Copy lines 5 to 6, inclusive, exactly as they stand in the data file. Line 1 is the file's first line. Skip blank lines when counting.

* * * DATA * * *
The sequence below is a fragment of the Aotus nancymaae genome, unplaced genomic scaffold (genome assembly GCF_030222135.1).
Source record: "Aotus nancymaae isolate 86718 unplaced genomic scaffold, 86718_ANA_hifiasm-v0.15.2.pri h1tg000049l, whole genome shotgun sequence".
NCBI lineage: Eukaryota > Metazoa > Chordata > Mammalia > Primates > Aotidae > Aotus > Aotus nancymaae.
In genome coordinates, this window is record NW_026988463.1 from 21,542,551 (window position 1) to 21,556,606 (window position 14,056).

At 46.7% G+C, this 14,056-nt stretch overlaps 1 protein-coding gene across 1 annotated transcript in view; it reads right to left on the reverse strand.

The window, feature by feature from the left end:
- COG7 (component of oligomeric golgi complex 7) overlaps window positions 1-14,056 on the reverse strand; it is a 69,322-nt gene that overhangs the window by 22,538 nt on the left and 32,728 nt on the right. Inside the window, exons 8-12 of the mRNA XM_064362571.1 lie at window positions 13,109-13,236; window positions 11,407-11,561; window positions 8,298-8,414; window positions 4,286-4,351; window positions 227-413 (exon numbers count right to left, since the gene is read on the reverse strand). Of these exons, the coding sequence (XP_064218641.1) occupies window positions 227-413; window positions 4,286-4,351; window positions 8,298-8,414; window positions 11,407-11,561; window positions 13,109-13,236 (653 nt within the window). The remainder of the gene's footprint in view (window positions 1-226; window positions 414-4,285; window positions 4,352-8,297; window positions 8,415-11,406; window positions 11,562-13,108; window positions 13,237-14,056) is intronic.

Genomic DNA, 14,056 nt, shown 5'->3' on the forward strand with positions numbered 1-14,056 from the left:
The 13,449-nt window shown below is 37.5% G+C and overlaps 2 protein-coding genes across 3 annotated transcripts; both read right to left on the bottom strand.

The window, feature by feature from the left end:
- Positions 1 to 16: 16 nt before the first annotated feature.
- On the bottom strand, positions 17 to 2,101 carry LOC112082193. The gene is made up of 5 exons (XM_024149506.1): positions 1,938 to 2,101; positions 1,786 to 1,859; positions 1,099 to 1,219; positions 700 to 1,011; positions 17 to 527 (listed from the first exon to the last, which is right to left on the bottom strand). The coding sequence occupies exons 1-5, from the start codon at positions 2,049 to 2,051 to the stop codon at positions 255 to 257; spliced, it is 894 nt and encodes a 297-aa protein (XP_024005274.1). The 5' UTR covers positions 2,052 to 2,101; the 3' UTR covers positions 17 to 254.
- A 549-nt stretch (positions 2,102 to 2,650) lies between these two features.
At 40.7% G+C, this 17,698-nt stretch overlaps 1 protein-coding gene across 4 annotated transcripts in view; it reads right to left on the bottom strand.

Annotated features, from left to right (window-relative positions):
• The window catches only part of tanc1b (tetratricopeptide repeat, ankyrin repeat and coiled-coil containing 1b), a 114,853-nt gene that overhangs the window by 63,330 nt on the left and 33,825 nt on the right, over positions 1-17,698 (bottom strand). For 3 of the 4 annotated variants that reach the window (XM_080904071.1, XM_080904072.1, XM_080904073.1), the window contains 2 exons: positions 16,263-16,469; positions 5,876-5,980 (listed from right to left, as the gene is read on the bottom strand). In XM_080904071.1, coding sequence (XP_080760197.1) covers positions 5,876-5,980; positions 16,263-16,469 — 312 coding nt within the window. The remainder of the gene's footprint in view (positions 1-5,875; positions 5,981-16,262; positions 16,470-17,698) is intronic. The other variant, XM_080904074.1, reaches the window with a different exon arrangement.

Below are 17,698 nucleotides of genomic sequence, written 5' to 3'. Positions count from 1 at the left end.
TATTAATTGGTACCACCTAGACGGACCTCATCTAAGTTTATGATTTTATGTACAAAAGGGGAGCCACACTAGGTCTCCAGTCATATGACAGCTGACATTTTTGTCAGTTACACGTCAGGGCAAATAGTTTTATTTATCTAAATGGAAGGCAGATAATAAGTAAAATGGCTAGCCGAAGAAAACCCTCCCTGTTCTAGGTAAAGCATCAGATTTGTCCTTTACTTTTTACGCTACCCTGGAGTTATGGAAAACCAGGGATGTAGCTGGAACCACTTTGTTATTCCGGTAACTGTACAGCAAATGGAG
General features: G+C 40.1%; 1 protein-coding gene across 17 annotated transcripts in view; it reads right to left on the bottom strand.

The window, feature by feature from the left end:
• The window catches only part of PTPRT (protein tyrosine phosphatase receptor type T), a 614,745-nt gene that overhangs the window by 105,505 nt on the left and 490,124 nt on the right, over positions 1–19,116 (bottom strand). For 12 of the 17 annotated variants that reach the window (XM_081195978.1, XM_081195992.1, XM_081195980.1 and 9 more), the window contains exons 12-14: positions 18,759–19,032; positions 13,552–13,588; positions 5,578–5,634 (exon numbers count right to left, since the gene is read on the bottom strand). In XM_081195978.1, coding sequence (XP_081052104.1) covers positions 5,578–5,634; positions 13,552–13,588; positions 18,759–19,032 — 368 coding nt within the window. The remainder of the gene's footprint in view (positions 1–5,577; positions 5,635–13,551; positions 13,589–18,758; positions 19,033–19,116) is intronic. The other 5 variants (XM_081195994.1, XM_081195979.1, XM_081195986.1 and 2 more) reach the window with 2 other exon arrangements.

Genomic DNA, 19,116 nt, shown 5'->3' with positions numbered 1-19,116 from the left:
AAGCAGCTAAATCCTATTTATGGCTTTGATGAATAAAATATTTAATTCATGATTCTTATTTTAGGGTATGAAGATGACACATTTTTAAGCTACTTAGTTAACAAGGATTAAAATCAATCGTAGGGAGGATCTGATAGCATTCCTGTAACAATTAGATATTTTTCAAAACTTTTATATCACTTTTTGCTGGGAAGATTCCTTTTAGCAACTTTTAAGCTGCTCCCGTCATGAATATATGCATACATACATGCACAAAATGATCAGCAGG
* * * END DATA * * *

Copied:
At 46.7% G+C, this 14,056-nt stretch overlaps 1 protein-coding gene across 1 annotated transcript in view; it reads right to left on the reverse strand.

The window, feature by feature from the left end: